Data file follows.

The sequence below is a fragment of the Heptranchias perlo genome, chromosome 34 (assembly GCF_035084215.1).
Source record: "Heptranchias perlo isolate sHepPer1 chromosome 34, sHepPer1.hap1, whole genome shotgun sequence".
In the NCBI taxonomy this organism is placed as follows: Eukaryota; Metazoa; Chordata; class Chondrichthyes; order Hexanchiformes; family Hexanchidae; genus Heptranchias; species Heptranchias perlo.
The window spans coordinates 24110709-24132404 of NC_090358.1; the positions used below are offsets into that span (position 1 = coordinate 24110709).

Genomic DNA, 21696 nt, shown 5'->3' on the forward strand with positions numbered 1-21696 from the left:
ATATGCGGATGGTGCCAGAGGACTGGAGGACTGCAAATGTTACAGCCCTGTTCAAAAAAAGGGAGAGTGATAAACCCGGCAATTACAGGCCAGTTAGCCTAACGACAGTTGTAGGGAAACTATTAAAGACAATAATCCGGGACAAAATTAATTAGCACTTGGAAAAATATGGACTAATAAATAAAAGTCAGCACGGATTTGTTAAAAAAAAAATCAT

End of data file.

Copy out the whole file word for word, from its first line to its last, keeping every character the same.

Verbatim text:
The sequence below is a fragment of the Heptranchias perlo genome, chromosome 34 (assembly GCF_035084215.1).
Source record: "Heptranchias perlo isolate sHepPer1 chromosome 34, sHepPer1.hap1, whole genome shotgun sequence".
In the NCBI taxonomy this organism is placed as follows: Eukaryota; Metazoa; Chordata; class Chondrichthyes; order Hexanchiformes; family Hexanchidae; genus Heptranchias; species Heptranchias perlo.
The window spans coordinates 24110709-24132404 of NC_090358.1; the positions used below are offsets into that span (position 1 = coordinate 24110709).

Genomic DNA, 21696 nt, shown 5'->3' on the forward strand with positions numbered 1-21696 from the left:
ATATGCGGATGGTGCCAGAGGACTGGAGGACTGCAAATGTTACAGCCCTGTTCAAAAAAAGGGAGAGTGATAAACCCGGCAATTACAGGCCAGTTAGCCTAACGACAGTTGTAGGGAAACTATTAAAGACAATAATCCGGGACAAAATTAATTAGCACTTGGAAAAATATGGACTAATAAATAAAAGTCAGCACGGATTTGTTAAAAAAAAAATCAT